To be honest, I’m not sure what made me ask the question. It was at the end of the scheduled question and answer session, and there was an awkward pause. It was as if the well of questions had finally run dry. Maybe it was something in answering the previous question that brought it to mind. I’m not sure. Either way, at the end of the question, around twenty hands, out of the eighty plus pastors in that humid room were raised. Some seemingly found it difficult, almost embarrassed to do so, for as their hand went up their eyes naturally dropped towards the ground. Others stared directly at me with an unflinching waver, as if they were not even looking at me at all, but rather, playing the scene over and over on the back of their eyes; reliving the moment once again in their minds. Some of the leaders in the room took a quick look around and swiftly diverted their eyes forward once again, placing their elbows upon their knees, their hands coming together as in the spirit of prayer and deep meditation.
There was no laughter in the room, nor a smile. Those who had not raised their hands looked to me for some insight. But I had none. In fact, I had no words at all. It was as if the breath was taken from my body, and in those moments I could feel a fresh wave of sweat beginning to press it’s way forward on my head. It was not because of the heat in the room this time, but rather, like a small child whose hand is caught in the cookie jar, the inward nerves took control. I was overwhelmed with emotions. All I wanted to do at that point was remove myself from the room, and from the sight of those men who were before me. My lips clinched together, my breathing became shallow in an attempt to calm my nerves, and my eyes dropped toward the ground. I didn’t know what to say. It was a new experience for me. Sure, I knew the theology, and in times past have discussed it openly with brothers back home. But in these moments, my tongue was as a dead man, unable to move. A theology discussed was before me in reality. Gravity won the battle, and my head leans forward toward the ground. From that position, I looked to my right at the translator who too had dropped his head. All I could muster up towards him was a slight nod, hoping he could read between the lines and through my feeble thoughts. He did. Raising his head once again, he said, “Let’s pray and take a break.”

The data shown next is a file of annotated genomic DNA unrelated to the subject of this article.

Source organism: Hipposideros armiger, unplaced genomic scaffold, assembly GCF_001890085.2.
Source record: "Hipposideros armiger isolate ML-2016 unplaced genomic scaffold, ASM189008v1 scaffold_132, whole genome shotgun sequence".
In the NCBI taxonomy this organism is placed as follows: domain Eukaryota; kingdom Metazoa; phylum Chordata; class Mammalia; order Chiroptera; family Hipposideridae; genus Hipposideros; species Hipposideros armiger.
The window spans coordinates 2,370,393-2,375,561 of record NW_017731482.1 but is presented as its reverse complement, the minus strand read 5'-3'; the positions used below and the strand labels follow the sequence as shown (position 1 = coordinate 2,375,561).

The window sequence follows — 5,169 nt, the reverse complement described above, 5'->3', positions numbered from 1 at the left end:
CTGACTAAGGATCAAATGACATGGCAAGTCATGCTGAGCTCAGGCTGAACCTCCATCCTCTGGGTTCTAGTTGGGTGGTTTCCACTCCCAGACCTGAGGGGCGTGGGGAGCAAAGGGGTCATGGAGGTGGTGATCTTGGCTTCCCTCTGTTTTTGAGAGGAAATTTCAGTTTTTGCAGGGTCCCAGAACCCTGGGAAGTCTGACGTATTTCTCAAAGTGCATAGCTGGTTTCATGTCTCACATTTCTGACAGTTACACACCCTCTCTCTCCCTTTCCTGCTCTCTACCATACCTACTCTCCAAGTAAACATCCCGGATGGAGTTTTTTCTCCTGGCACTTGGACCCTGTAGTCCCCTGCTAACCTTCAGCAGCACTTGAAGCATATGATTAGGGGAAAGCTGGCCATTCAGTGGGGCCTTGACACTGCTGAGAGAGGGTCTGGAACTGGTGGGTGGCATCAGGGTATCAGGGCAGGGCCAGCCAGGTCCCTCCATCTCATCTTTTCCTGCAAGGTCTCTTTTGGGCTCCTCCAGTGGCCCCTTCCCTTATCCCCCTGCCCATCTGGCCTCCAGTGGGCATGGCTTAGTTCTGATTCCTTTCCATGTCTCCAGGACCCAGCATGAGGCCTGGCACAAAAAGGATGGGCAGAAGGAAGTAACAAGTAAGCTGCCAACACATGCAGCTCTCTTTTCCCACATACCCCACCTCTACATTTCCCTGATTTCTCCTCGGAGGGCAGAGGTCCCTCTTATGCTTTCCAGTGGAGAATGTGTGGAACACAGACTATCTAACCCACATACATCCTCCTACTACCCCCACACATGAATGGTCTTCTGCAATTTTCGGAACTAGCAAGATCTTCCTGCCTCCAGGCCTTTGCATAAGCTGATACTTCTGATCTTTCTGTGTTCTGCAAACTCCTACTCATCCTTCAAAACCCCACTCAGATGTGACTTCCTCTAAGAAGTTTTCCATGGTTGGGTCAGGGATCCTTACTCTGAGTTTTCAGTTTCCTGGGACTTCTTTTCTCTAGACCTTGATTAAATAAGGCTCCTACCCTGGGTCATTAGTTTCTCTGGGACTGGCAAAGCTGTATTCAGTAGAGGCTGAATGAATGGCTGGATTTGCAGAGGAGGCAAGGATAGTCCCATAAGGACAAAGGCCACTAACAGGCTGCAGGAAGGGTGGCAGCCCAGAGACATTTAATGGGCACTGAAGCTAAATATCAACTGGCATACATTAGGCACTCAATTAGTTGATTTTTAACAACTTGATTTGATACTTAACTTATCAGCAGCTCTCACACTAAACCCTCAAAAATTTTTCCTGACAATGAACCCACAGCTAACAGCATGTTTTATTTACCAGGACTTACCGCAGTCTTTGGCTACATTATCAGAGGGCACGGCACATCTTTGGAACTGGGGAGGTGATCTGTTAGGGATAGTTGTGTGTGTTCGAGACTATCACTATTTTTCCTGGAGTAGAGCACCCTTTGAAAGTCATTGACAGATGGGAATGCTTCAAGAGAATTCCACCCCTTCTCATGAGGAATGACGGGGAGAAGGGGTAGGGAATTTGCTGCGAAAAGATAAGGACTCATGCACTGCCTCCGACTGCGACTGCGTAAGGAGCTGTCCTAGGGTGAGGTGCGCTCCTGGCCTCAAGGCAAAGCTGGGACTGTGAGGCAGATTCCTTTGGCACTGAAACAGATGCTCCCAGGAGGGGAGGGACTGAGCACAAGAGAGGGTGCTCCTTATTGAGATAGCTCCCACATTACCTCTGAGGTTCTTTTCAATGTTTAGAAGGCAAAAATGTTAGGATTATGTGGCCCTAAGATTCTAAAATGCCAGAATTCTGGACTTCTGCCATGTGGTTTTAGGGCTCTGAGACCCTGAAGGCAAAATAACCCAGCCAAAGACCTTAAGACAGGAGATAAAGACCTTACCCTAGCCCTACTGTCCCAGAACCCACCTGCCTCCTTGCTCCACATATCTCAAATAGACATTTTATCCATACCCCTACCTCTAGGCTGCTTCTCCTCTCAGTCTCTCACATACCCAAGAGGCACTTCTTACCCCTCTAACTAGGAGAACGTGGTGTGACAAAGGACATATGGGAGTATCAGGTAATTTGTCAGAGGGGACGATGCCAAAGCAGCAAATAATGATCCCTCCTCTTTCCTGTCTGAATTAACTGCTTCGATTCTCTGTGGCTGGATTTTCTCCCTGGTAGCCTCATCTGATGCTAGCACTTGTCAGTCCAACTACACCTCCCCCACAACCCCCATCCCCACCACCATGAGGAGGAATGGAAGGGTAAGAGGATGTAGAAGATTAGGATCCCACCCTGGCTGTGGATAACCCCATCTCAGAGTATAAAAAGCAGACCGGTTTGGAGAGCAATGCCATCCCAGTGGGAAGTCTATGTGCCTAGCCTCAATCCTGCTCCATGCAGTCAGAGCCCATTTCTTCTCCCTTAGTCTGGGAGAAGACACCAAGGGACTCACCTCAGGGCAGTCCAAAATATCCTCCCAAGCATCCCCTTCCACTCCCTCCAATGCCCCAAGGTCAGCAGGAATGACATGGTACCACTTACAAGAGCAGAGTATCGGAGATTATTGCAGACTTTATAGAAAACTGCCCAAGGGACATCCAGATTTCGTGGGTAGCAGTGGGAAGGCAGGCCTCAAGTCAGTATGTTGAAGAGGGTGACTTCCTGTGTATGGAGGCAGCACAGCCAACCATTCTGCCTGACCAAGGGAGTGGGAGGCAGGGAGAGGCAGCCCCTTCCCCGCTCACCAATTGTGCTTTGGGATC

The prayer was in Telugu, so I had no idea what was being brought before the throne of God. All I knew was that I needed to get out of there immediately. I needed to escape. I needed a refuge before I would burst. At the sound of the closing of the prayer, I was out the door, down the hallway, up the stairs, and at the hotel door. Upon entrance, the cool air of the air-conditioned room could not temper the stirring heart from within. I sat down on the corner of the bed, buried my head in my hands, and wept.
The question that seemingly slip out of my mouth was, “How many of you have been physically assaulted for your faith in Christ?” It was a question that I had not planned to ask at the beginning of that day. But it would be the question that would make a profound impact upon my soul, and how I view my brothers in India. In those moments, these village pastors, many of which struggle to understand some of the foundational truths of the Christian faith, now became giants of the Christian faith in my sight. The thought of, “I am not worthy,” and the question, “Who am I to lead these men in training?” kept pounding into my head. “How could I go back out there for the next session?” “Should it not be I who learn from them?” “What man is adequate for such a task?”
It was the last question that caused the brakes of the out of control freight train to be applied, and my emotions brought to a halt. “Who is adequate for such as task?” It was a familiar question, one I have heard before, and one that the apostle Paul himself asked. It is found in 2 Corinthians chapter 2, where the Apostle is explaining to the church the reasons why his visit to them has been delayed, and how through this delay the Lord was still producing a triumph in Christ. Though the original plans of man had been redirected, the Lord was still using Paul and his band of ministers to be a “fragrance of Christ to God among those who are being saved and among those who are perishing; to the one an aroma from death to death, to the other an aroma from life to life.” And it is at the grand reality of the position that the Lord has called them to, and he, seemingly overwhelmed at the thought of the task, asks the question, “who is adequate for these things?” (2 Cor. 2:15-16)
It is not until chapter 3 that this question is answered, “Not that we are adequate in ourselves to consider anything as coming from ourselves, but our adequacy is from God, who also made us adequate as servants…” (2 Cor. 3:5-6). It was this sobering thought that picked me up off that bed. No man is worthy. No man is adequate. All that I have, and all that they have, has been gifted by the same hand. I need these brothers as much as they need me. Their fragrance, in following in footsteps of our Savior, in pressing forward in suffering, was the aroma of life to life. No, they do not have the understanding of a seminary graduate, nor the tongues of angels. But their walk, in my view now, makes a deeper impression on the road as they make their way to Zion. What a privilege it is to aid these men, these giants of the faith, these simple children of the King. ■